In the Bible few references are found of particular clouds or of clouds in connection with the phenomena of the weather conditions. The weather in Palestine is more even and has less variety than that in other lands. It is a long, narrow country with sea on the West and desert on the East. The wind coming from the West is always moist and brings clouds with it. If the temperature over the land is low enough the clouds will be condensed and rain will fall, but if the temperature is high, as in the five months of summer, there can be no rain even though clouds are seen. As a whole the winter is cloudy and the summer clear.
1. Rain Clouds:
In the autumn rain storms often arise suddenly from the sea, and what seems to be a mere haze, "as small as a man's hand," such as Gehazi saw (1 Ki 18:44) over the sea, within a few hours becomes the black storm cloud pouring down torrents of rain (1 Ki 18:45). Fog is almost unknown and there is very seldom an overcast, gloomy day. The west and southwest winds bring rain (Lk 12:54).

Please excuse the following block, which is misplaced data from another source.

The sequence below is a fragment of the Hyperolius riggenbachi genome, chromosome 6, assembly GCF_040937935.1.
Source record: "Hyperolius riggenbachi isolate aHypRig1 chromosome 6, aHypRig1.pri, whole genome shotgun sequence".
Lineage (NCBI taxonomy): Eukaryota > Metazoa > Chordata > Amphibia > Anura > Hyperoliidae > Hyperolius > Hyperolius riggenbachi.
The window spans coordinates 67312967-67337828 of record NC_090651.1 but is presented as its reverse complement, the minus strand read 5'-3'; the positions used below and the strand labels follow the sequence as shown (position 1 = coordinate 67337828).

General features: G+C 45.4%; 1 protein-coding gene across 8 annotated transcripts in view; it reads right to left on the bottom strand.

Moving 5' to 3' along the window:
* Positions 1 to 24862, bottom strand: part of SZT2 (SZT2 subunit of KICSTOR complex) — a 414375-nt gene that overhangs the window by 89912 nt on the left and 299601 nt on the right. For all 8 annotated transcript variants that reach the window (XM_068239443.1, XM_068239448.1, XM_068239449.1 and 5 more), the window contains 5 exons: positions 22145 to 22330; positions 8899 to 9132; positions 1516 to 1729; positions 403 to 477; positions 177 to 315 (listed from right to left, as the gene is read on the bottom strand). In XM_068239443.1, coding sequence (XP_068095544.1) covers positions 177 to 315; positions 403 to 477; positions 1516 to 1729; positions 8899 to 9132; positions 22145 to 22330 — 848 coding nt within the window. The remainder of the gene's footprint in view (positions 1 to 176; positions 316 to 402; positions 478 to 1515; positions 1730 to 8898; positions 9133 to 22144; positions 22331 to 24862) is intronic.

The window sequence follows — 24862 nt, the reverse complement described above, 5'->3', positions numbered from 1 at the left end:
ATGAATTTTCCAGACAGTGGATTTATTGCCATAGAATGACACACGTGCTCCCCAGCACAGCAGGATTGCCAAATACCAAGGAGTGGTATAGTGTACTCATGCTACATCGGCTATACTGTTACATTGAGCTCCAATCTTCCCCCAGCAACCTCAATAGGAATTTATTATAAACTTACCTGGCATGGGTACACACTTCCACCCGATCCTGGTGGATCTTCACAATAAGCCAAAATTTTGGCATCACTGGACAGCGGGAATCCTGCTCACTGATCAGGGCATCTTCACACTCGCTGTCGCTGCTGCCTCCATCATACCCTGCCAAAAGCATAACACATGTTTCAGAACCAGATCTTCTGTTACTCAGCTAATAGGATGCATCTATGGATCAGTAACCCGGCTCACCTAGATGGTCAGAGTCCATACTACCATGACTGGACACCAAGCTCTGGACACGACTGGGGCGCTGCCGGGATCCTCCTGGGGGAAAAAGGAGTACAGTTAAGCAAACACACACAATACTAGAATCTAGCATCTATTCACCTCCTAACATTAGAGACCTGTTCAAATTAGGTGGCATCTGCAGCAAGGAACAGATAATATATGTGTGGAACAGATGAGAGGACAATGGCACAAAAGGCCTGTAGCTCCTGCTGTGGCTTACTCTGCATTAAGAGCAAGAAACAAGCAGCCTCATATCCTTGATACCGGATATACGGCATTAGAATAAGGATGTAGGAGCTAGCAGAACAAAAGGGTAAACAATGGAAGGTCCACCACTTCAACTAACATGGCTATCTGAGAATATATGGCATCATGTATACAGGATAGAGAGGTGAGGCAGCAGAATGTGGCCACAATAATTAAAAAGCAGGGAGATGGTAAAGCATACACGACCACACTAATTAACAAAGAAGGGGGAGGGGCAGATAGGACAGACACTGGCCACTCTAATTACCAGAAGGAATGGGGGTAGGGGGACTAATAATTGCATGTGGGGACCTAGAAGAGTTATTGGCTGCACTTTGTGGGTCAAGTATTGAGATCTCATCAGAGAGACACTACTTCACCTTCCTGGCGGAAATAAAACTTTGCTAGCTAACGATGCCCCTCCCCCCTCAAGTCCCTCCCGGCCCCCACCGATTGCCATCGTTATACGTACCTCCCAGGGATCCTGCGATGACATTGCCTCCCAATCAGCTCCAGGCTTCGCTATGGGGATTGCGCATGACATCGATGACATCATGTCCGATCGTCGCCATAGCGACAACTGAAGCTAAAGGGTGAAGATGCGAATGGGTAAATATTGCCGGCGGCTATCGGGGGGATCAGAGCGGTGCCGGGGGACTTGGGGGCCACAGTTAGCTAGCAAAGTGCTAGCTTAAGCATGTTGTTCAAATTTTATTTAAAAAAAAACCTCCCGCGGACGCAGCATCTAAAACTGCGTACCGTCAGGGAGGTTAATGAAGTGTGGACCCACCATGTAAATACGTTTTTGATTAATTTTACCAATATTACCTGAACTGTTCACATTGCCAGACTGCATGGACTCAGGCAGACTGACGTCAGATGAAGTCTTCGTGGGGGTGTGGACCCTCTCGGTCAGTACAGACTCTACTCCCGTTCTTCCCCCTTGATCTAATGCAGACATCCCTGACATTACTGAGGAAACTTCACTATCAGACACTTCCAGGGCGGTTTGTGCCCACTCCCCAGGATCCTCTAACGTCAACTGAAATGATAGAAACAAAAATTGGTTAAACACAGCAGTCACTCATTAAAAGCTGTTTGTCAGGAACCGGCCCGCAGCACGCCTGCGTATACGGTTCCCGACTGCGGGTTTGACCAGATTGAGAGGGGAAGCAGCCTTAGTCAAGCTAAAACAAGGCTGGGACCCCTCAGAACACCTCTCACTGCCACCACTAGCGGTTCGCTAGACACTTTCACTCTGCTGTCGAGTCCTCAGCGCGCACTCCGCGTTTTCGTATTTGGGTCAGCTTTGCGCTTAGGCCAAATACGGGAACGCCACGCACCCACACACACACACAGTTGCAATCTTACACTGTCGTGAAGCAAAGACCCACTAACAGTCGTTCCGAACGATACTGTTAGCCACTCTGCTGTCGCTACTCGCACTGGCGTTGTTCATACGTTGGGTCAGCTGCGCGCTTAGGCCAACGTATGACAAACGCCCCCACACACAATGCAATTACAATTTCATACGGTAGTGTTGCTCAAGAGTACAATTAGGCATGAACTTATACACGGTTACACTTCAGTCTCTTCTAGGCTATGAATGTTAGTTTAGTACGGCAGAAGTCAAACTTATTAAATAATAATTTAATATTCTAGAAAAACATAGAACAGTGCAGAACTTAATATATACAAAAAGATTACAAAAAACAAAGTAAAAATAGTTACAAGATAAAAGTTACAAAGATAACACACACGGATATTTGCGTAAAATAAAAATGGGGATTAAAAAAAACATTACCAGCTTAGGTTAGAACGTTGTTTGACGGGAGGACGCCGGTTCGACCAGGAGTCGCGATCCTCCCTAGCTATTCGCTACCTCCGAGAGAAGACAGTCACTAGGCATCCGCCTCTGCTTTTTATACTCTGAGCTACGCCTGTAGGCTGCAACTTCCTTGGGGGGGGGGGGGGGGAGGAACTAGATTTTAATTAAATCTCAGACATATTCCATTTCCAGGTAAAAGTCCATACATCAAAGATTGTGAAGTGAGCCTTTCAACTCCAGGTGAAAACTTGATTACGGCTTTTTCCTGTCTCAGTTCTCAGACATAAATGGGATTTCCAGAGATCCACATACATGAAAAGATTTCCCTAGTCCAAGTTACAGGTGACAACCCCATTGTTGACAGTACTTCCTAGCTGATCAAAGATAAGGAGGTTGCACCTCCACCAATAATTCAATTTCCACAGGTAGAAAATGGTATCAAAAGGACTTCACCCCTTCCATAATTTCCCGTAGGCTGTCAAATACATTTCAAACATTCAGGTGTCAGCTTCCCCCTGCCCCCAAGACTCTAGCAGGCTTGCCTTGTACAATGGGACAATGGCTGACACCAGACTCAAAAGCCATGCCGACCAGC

2. Disagreeable Clouds:
In the months of April, May and September a hot east wind sometimes rises from the desert and brings with it a cloud of dust which fills the air and penetrates everything. In the summer afternoons, especially in the month of August, on the seacoast there is apt to blow up from the South a considerable number of low cirro-stratus clouds which seem to fill the air with dampness, making more oppressive the dead heat of summer. These are doubtless the detested "clouds without water" mentioned in Jude 1:12, and "heat by the shade of a cloud" (Isa 25:5).
II. Figurative Uses.
1. Yahweh's Presence and Glory: